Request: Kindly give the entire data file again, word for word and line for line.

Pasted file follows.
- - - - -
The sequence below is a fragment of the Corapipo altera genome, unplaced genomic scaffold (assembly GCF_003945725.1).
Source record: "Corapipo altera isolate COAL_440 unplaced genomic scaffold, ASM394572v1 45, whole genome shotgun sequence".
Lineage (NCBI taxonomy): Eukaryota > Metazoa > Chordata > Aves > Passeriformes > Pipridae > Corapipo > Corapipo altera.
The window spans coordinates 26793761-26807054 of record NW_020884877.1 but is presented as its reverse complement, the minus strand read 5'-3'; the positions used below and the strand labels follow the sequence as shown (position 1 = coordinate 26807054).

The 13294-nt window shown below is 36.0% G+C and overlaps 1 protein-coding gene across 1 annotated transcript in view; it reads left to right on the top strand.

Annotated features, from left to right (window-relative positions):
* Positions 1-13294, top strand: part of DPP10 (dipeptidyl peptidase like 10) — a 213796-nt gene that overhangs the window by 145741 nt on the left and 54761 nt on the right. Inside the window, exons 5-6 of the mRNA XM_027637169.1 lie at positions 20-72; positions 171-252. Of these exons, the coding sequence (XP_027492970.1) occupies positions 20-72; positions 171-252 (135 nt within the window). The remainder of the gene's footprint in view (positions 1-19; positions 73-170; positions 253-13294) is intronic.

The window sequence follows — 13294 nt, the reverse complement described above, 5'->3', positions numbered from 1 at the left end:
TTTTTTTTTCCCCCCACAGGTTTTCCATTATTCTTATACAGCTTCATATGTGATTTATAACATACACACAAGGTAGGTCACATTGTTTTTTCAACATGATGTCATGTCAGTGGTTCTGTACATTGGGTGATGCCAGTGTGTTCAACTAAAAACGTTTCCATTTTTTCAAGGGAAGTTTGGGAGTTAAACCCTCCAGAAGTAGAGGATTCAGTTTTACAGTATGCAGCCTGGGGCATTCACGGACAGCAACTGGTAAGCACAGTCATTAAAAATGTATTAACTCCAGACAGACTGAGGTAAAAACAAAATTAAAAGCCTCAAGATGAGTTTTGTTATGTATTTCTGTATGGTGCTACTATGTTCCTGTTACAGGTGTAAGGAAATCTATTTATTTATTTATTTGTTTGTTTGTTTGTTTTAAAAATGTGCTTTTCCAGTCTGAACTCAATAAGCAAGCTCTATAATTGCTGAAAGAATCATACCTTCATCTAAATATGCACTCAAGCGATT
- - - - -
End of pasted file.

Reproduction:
The sequence below is a fragment of the Corapipo altera genome, unplaced genomic scaffold (assembly GCF_003945725.1).
Source record: "Corapipo altera isolate COAL_440 unplaced genomic scaffold, ASM394572v1 45, whole genome shotgun sequence".
Lineage (NCBI taxonomy): Eukaryota > Metazoa > Chordata > Aves > Passeriformes > Pipridae > Corapipo > Corapipo altera.
The window spans coordinates 26793761-26807054 of record NW_020884877.1 but is presented as its reverse complement, the minus strand read 5'-3'; the positions used below and the strand labels follow the sequence as shown (position 1 = coordinate 26807054).

The 13294-nt window shown below is 36.0% G+C and overlaps 1 protein-coding gene across 1 annotated transcript in view; it reads left to right on the top strand.

Annotated features, from left to right (window-relative positions):
* Positions 1-13294, top strand: part of DPP10 (dipeptidyl peptidase like 10) — a 213796-nt gene that overhangs the window by 145741 nt on the left and 54761 nt on the right. Inside the window, exons 5-6 of the mRNA XM_027637169.1 lie at positions 20-72; positions 171-252. Of these exons, the coding sequence (XP_027492970.1) occupies positions 20-72; positions 171-252 (135 nt within the window). The remainder of the gene's footprint in view (positions 1-19; positions 73-170; positions 253-13294) is intronic.

The window sequence follows — 13294 nt, the reverse complement described above, 5'->3', positions numbered from 1 at the left end:
TTTTTTTTTCCCCCCACAGGTTTTCCATTATTCTTATACAGCTTCATATGTGATTTATAACATACACACAAGGTAGGTCACATTGTTTTTTCAACATGATGTCATGTCAGTGGTTCTGTACATTGGGTGATGCCAGTGTGTTCAACTAAAAACGTTTCCATTTTTTCAAGGGAAGTTTGGGAGTTAAACCCTCCAGAAGTAGAGGATTCAGTTTTACAGTATGCAGCCTGGGGCATTCACGGACAGCAACTGGTAAGCACAGTCATTAAAAATGTATTAACTCCAGACAGACTGAGGTAAAAACAAAATTAAAAGCCTCAAGATGAGTTTTGTTATGTATTTCTGTATGGTGCTACTATGTTCCTGTTACAGGTGTAAGGAAATCTATTTATTTATTTATTTGTTTGTTTGTTTGTTTTAAAAATGTGCTTTTCCAGTCTGAACTCAATAAGCAAGCTCTATAATTGCTGAAAGAATCATACCTTCATCTAAATATGCACTCAAGCGATT